This past Sunday, our church service ran two minutes over. Perhaps not all that important until you know why. First the back story and then a similar one from years ago …
The worship service went on a bit longer because, at the end of the Holy Communion portion of the service, our senior pastor noticed that one of the acolytes had not yet received communion. Even as the rest of the communion assistants were putting their items back onto the altar, our pastor realized that this young lady was unsure whether the time for communion had passed—that she was out of luck.
Because she is an observant and caring person, our pastor quietly invited the acolyte back to the communion rail and offered her the bread and wine—the sacrament of the altar. The young acolyte was not left behind. Her journey for the coming week could start with tangible forgiveness—and kindness embodied in her pastor, this servant of Word and Sacrament.
Today’s pause-for-caring reminded me of a similar event that occurred years ago, when I was an ELCA staff member. At a venerable church in the heart of Pennsylvania Lutherdom, I was the guest preacher at a service whose presiding minister was also a guest. The service went smoothly according to liturgical order, including Holy Communion. When the last member had taken the wafer and wine, the presiding minister moved into the Prayer after Communion and then the Benediction.
But before the words of dismissal were uttered, a wise-and-caring usher interrupted the service loudly with the announcement, “Wait! We can’t go yet. *Elsa hasn’t had communion!” Sure enough, in the very last pew there was Elsa, too frail to come forward, but like the rest of us hoping for the assurance of God’s forgiveness and grace.
The also wise-and-caring guest presider stopped, realizing what was going on. With a few careful words—something to the effect of “This is a family meal and none of us can leave until all of us are fed”—she took the elements back to Elsa in that far back pew. While the rest of us watched—me with tears in my eyes—Elsa took the bread and cup with assurance that she had not been forgotten. And only then did all of us complete the liturgy with those precious words of dismissal: “Go in peace. Serve the Lord.” No one was excluded; no one was left behind.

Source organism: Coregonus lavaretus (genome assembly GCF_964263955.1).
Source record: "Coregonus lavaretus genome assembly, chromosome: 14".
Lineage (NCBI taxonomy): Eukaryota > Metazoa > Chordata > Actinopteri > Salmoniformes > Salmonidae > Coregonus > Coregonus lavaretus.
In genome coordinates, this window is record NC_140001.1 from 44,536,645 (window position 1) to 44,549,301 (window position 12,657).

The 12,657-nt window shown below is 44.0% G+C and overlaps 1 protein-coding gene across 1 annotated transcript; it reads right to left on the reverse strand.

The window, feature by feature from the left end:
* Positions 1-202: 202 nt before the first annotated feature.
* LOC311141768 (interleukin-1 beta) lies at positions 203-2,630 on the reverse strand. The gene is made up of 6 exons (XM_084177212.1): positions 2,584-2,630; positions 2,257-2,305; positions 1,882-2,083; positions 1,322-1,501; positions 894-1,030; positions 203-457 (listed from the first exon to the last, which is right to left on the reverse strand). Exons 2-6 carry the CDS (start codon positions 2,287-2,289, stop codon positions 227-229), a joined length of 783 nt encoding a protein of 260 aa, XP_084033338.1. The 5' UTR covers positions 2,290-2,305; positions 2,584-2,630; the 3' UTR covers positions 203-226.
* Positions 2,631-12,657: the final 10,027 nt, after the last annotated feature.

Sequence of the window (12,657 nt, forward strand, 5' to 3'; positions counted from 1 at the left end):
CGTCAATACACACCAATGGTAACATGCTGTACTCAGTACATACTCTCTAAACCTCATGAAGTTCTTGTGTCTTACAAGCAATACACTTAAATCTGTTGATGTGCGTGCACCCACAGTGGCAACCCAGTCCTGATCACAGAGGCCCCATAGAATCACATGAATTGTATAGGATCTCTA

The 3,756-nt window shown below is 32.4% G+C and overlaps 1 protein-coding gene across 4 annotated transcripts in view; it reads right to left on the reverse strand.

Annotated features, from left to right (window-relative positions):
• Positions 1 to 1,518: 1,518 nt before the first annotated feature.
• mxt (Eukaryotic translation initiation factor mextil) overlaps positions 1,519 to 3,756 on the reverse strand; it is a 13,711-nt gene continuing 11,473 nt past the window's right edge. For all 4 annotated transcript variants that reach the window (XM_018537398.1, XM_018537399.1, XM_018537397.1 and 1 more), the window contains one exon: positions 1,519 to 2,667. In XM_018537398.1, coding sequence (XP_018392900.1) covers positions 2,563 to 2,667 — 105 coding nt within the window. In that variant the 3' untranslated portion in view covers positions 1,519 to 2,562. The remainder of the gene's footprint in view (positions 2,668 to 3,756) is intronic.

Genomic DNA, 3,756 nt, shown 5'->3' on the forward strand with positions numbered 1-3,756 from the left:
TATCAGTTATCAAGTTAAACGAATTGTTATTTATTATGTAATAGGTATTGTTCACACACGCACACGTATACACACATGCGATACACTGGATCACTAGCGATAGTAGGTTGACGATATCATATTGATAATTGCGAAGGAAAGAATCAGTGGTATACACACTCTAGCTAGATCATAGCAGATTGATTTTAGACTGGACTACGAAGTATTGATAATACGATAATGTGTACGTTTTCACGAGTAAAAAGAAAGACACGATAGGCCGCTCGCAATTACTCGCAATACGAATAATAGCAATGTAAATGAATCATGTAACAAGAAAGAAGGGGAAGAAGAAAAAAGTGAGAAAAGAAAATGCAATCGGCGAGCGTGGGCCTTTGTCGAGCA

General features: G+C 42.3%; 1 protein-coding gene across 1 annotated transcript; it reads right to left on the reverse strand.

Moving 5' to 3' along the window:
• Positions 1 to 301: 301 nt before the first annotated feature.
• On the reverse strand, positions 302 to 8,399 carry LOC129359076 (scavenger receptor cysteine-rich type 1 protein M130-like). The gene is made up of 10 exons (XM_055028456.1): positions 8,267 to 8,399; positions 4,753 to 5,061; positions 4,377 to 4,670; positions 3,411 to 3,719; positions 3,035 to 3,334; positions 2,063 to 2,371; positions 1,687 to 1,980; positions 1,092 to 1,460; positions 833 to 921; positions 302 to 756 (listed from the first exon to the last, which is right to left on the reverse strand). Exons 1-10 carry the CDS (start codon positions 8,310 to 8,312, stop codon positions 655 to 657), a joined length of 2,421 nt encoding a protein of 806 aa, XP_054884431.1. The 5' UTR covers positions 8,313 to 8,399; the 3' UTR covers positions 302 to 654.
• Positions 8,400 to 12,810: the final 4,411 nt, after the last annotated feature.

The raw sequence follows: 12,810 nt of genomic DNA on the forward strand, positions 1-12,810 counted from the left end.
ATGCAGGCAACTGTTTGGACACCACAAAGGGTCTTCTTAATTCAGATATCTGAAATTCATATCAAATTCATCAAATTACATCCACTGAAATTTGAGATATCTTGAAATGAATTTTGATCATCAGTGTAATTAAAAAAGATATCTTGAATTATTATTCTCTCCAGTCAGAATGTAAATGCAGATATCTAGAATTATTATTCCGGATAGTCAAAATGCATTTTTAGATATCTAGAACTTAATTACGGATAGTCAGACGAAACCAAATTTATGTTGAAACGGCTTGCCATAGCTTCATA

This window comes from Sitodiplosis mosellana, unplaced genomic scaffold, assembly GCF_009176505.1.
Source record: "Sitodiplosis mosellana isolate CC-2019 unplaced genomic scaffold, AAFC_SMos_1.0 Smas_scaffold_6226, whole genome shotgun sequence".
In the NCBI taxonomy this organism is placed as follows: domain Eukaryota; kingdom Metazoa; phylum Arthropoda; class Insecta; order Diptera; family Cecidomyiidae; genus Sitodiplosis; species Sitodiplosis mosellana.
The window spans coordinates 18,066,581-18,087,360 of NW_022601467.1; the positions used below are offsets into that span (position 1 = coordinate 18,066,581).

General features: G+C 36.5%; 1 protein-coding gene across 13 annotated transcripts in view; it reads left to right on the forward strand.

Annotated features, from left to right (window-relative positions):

Until Sunday’s service at my home congregation, I had not recalled the memories of Elsa, that pastor and that usher. Each of them knew that this meal of forgiveness joins all of us together. We all need assurance of God’s grace. We all need to belong. We all need to walk together out that door and get back to God’s work wherever we find ourselves.
Elsa was not left behind that day. I can imagine that she became a beacon-reminder for that congregation and the rest of us: The fellowship of believers travels together!
No matter how long the service might last…
*Not her real name, which I have forgotten over the years. But last Sunday’s service helped me remember the look on Elsa’s face when she realized that she was esteemed and dearly loved!